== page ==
If you are on approved leave, you may have a claim if you are terminated.
If you take medical leave, you don’t want to have to worry about whether your job is safe while you are focusing on your health. Yet most employees in the United States (including in California) are at-will, which means that they can be fired at any time, and for any reason, as long as it is not illegal. This can cause significant anxiety for anyone who takes leave due to a disability.
As a California employment lawyer can explain, both federal and state law govern medical leave. Under the Family and Medical Leave Act (FMLA), eligible employees can take up to twelve (12) weeks of leave in a twelve (12) month period for family and medical reasons. During this time, the employee’s job is protected. Not all employees are covered under FMLA. To qualify, an individual’s employer must have at least fifty (50) workers (who work within 75 miles of each other). An employee must have worked at least one year and 1,250 hours for their employer in the preceding year.
The California Family Rights At (CFRA) also requires certain employers (with 50 or more employees) to provide covered employees with up to 12 weeks of leave in a 12 month period for a number of reasons, including for an employee’s own serious health condition. Other laws in California, such as the California Pregnancy Disability Leave, allow for additional leave time as necessary.
Under FMLA, an employee must be restored to the same job or an equivalent job upon returning from leave. Workers are not guaranteed the actual job that they had before taking leave. However, the job must be virtually identical in terms of pay, benefits, and other conditions of employment (such as shift).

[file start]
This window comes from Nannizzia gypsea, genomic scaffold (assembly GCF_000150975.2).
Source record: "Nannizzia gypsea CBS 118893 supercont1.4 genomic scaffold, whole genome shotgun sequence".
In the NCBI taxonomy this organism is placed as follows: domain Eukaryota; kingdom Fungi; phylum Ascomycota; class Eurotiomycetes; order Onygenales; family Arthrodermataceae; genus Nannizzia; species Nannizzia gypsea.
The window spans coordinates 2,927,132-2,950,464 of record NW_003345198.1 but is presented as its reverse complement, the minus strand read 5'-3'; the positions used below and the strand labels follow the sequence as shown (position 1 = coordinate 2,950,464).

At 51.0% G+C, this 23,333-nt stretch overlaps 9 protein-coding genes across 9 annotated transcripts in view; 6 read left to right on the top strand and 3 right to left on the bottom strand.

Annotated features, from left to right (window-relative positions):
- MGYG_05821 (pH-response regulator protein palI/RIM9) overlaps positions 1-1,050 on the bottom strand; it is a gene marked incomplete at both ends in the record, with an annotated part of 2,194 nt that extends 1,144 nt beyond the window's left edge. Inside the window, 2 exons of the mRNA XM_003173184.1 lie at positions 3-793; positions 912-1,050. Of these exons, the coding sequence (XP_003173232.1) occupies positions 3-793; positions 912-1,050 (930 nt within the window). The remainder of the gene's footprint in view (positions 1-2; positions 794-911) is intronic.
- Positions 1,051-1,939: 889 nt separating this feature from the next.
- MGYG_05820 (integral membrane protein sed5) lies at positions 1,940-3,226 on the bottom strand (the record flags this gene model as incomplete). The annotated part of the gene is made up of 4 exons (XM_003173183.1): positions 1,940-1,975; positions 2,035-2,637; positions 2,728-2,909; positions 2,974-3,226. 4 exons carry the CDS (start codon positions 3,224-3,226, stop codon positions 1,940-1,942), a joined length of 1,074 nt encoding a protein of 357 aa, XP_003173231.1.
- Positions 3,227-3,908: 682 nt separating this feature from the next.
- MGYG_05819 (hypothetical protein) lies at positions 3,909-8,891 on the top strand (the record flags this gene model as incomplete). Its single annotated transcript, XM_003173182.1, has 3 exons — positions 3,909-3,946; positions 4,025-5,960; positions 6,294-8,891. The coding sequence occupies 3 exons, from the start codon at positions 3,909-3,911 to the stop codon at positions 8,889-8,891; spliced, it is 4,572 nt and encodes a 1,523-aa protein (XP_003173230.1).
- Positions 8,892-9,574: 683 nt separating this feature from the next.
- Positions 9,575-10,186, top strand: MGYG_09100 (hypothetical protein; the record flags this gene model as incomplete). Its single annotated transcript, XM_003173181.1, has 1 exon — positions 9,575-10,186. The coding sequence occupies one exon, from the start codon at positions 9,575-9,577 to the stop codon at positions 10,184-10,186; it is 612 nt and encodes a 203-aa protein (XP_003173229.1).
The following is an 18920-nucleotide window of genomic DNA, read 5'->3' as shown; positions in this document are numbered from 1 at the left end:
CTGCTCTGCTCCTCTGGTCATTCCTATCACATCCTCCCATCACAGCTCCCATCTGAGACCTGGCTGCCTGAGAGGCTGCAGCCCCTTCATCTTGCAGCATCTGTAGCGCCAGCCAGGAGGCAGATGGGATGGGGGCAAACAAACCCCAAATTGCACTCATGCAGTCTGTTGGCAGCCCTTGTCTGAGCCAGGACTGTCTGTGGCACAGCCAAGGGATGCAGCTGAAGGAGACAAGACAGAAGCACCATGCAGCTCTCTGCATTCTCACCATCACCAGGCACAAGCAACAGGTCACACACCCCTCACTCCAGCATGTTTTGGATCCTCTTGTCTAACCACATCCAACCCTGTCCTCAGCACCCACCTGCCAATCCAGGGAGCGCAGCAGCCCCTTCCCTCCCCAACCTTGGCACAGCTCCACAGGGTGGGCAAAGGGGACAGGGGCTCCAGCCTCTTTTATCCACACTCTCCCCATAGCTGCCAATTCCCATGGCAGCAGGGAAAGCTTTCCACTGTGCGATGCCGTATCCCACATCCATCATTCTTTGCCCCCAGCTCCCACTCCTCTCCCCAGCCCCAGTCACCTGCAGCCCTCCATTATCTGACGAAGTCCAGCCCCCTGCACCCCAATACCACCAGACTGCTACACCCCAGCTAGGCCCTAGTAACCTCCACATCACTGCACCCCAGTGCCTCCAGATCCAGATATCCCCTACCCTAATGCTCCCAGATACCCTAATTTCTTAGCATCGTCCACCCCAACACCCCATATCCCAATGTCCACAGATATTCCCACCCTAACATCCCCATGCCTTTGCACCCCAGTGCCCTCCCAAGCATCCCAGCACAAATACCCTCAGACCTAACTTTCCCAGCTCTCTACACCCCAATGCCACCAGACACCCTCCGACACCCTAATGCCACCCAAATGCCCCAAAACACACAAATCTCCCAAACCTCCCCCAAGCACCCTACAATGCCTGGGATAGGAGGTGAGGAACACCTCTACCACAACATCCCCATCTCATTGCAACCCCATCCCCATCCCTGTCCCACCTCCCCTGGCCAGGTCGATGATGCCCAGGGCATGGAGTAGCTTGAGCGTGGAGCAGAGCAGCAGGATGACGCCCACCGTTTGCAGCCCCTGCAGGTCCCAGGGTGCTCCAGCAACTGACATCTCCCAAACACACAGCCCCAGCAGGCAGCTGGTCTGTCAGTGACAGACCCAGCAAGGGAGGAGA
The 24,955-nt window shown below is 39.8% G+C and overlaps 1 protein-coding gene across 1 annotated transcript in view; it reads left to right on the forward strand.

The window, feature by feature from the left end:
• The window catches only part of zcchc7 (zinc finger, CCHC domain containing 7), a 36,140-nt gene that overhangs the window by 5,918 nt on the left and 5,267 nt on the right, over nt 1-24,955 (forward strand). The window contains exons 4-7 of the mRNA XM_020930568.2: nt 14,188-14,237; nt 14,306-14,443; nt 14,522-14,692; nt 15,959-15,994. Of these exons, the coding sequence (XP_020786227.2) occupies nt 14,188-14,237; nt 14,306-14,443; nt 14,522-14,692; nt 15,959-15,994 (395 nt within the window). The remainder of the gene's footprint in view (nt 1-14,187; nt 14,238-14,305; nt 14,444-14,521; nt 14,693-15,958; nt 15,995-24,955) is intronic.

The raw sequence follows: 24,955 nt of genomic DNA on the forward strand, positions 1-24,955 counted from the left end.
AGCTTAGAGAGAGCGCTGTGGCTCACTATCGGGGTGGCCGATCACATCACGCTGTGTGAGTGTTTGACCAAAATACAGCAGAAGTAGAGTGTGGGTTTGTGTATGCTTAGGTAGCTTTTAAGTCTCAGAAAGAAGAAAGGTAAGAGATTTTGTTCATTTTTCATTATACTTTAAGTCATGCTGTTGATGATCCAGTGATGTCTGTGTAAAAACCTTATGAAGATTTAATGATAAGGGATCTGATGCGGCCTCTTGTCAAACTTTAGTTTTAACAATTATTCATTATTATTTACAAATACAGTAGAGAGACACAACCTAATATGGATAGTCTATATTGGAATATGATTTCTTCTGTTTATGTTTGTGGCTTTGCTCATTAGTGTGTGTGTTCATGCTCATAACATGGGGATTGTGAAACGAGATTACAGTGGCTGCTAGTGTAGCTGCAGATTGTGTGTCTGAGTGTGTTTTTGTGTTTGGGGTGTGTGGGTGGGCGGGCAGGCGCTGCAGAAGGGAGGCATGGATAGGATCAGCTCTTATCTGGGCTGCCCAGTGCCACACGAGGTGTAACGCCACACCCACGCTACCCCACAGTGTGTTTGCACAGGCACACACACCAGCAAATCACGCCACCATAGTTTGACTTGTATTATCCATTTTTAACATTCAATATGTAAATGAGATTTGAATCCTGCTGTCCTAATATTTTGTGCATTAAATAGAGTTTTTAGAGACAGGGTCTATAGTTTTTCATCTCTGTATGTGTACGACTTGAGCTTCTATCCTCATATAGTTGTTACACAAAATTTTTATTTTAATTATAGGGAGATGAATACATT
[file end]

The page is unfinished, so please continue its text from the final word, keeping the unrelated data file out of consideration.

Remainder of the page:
Similarly, under the CFRA, an employee’s job is protected while they are on medical leave. They cannot be demoted while on leave, their pay cannot be reduced, and if their job is no longer available, an equivalent job should be made available.
While on protected leave, either under FMLA or CFRA, you cannot be fired. If your employer does fire you or otherwise takes an adverse employment action, then you may have a claim for against your employer. A skilled California employment lawyer can work with you to help you determine if you have a claim.
If you have a disability, you can also request reasonable accommodations from your employer so that you can return to work. Before firing you, your employer is required to attempt to make the reasonable accommodation that would allow you to do your job. If there is a reasonable accommodation (like changing your shift or allowing you to sit while working) that will not result in an undue hardship to your employer and that will allow you to perform the essential functions of your job, your employer cannot terminate you.
If you were fired while on disability leave, you may have a claim for wrongful termination. If your employer took other action against you, such as demoting you, reducing your pay or changing your job in a fundamental way, then you may have a claim for disability discrimination.
At PLBSH, we are dedicated to helping employees who have faced discrimination in the workplace achieve justice. Contact us today at (800) 435-7542 or firstname.lastname@example.org to schedule a consultation with a seasoned California employment lawyer.